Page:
Emanuel Kelly takes the chair at the Art Commission

Emanuel Kelly, a respected architect with local roots, will be the new Chairman of the Philadelphia Art Commission, a powerful gatekeeping body that stewards the city’s visual legacy. Kelly succeeds former University of the Arts president Sean Buffington, who became vice president for planning and strategic initiatives at the Henry Luce Foundation in New York City.  Moore College president Cecelia Fitzgibbon will fill the vacated seat on the commission for faculty or board members at a teaching institution.

Kelly, who has degrees from Drexel and Harvard and has taught at Temple, is co-founder and President of Kelly/Maiello, a minority-owned architectural practice offering building design, planning and other architect services.

He has more than 41 years of experience in the design, documentation and construction of architectural, urban design and planning projects. Some of his key projects have been The President’s House, Independence National Historical Park, the Pennsylvania Convention Center expansion, West Philadelphia High School and the Family Court master plan and renovations.

Kelly, whose 16 years on the Art Commission span the last two mayoral adminstrations, says he feels blessed to have worked with essentially the same group of fellow design review experts during the last eight years.

“We are the stewards of, the custodians of, the city’s fabric as it has to do with overseeing projects,” Kelly said. He explained that while the commission’s role has remained essentially the same since 1920, when it was created to keep tabs on public art and sculpture, its mission soon encompassed a broader arena of public works projects. That path in turn led to the notion of overseeing anything built on or over public land, which includes sidewalks and streets.

Longtime observers of the Art Commission’s work (the next monthly meeting is next Wednesday) will concur that Kelly is always detail oriented, meticulous, balanced and focused in his critique of projects that come before the commission.

José M. Almiñana, a principal at Andropogon Associates, Ltd. who occupies the commission’s landscape architect seat, echoes that committment. “I have had the pleasure to serve with Manny for seven years in the Art Commission, and truly appreciate his thoughtfulness and fairness when reviewing  the proposals brought to the commission and share his commitment to make Philadelphia a better place for all its citizens,” he said.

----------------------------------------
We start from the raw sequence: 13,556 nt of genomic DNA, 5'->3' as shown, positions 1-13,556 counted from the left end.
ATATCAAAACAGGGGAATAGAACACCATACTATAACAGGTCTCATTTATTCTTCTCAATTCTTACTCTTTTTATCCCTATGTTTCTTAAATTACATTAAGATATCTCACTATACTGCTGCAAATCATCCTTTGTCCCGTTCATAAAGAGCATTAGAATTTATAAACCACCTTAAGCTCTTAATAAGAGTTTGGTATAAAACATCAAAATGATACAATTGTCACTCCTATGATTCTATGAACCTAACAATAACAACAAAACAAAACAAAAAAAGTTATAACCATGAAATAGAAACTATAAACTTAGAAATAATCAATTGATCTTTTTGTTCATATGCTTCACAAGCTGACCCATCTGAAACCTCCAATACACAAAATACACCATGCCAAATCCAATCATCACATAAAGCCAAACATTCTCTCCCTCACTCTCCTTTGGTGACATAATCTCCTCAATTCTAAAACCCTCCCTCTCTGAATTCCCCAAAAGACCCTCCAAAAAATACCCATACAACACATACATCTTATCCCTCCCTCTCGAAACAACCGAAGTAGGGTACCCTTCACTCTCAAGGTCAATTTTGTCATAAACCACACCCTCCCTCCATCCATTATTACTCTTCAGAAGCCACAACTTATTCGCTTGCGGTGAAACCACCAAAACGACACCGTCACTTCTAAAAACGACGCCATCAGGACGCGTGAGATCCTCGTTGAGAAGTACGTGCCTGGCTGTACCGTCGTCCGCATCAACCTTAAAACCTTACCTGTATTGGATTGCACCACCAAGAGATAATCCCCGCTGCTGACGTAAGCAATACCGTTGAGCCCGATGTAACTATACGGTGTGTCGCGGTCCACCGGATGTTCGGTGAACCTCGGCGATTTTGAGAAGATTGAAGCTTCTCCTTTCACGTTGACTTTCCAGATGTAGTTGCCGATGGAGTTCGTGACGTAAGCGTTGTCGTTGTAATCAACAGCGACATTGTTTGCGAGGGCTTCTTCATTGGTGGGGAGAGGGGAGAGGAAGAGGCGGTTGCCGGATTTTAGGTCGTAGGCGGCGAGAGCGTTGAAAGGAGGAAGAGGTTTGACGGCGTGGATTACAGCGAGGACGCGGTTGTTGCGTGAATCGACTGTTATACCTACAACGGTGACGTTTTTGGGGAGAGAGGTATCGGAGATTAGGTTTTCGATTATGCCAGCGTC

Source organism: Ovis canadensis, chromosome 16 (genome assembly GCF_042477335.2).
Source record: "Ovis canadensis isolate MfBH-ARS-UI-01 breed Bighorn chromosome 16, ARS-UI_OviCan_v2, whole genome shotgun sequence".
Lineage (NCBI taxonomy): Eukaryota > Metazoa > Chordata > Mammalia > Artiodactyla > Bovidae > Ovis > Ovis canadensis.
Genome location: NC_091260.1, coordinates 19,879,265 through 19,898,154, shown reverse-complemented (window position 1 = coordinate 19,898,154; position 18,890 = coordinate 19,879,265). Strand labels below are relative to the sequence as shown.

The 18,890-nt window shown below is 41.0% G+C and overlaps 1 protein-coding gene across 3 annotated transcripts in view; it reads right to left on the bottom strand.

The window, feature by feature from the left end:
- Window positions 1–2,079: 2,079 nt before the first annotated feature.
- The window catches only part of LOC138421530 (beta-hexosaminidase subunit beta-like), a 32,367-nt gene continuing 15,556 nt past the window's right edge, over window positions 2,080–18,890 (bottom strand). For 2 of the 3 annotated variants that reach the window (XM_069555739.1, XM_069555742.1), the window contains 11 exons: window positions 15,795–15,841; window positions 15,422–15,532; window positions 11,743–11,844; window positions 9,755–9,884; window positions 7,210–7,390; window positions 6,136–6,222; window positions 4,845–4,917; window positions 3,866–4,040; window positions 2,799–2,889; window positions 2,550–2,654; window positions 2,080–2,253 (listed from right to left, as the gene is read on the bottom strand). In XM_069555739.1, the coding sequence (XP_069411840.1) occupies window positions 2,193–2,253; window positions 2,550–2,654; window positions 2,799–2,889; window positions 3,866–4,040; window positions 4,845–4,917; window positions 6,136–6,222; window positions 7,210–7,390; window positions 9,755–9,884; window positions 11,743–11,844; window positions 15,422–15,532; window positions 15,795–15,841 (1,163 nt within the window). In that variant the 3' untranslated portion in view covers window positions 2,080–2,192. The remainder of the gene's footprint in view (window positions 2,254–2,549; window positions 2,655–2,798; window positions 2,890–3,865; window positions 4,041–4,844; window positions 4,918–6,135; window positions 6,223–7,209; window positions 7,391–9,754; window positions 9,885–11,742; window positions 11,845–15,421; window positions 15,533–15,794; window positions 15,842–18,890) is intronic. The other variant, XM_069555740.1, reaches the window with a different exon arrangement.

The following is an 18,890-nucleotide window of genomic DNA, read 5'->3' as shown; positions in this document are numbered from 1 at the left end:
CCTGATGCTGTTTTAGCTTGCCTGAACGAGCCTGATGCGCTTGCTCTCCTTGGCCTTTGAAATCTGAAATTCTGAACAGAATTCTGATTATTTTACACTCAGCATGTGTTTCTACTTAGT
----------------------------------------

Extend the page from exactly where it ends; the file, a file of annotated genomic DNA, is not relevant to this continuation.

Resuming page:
A bit of background on the Art Commission’s charge. The Commission is currently administered through the Philadelphia City Planning Department. (As outlined in the City’s Home Rule Charter, it was originally part of the Department of Public Property. Then, under the Rendell administration, it was moved to the Commerce Department. Its latest shift is a function of PCPC’s design review responsibilities.)

The charter includes among its list of the Commission’s responsibilities:

  • approval of any work of art to be acquired by the City;
  • approval of the design and proposed location of any City-funded building, bridge and its approaches, arch, gate, fence, or other structure or fixture;
  • approval of any structure or fixture [notably, signs or awnings] to be erected by any person upon or to extend over any highway, stream, lake, square, park or other public place within the City; and  
  • approval of the removal, relocation or alteration of any existing work of art in the possession of the City.

Kelly says the driving forces behind the commissioners’ evaluation of projects that come before them are directly connected to how those proposals foster engagement.

“We have to think about certain specific details, and central to that are the character of a project, the scale and the sustainability of that work,” Kelly said. “Are the features of a building sustainable? Are the material sustainable? The city has changed and evolved but the notion of how new work engages what is already there has not changed. Take the new building at 500 Walnut, we look at the relationship of that building to the Penn Mutual tower. We look at the relationship of 500 Walnut to Independence Hall, to its community, to the residents behind it, to the Society Hill Civic Association.”

Kelly was raised in West Philadelphia and now resides in University City.


WHYY is your source for fact-based, in-depth journalism and information. As a nonprofit organization, we rely on financial support from readers like you. Please give today.

Want a digest of WHYY’s programs, events & stories? Sign up for our weekly newsletter.

Together we can reach 100% of WHYY’s fiscal year goal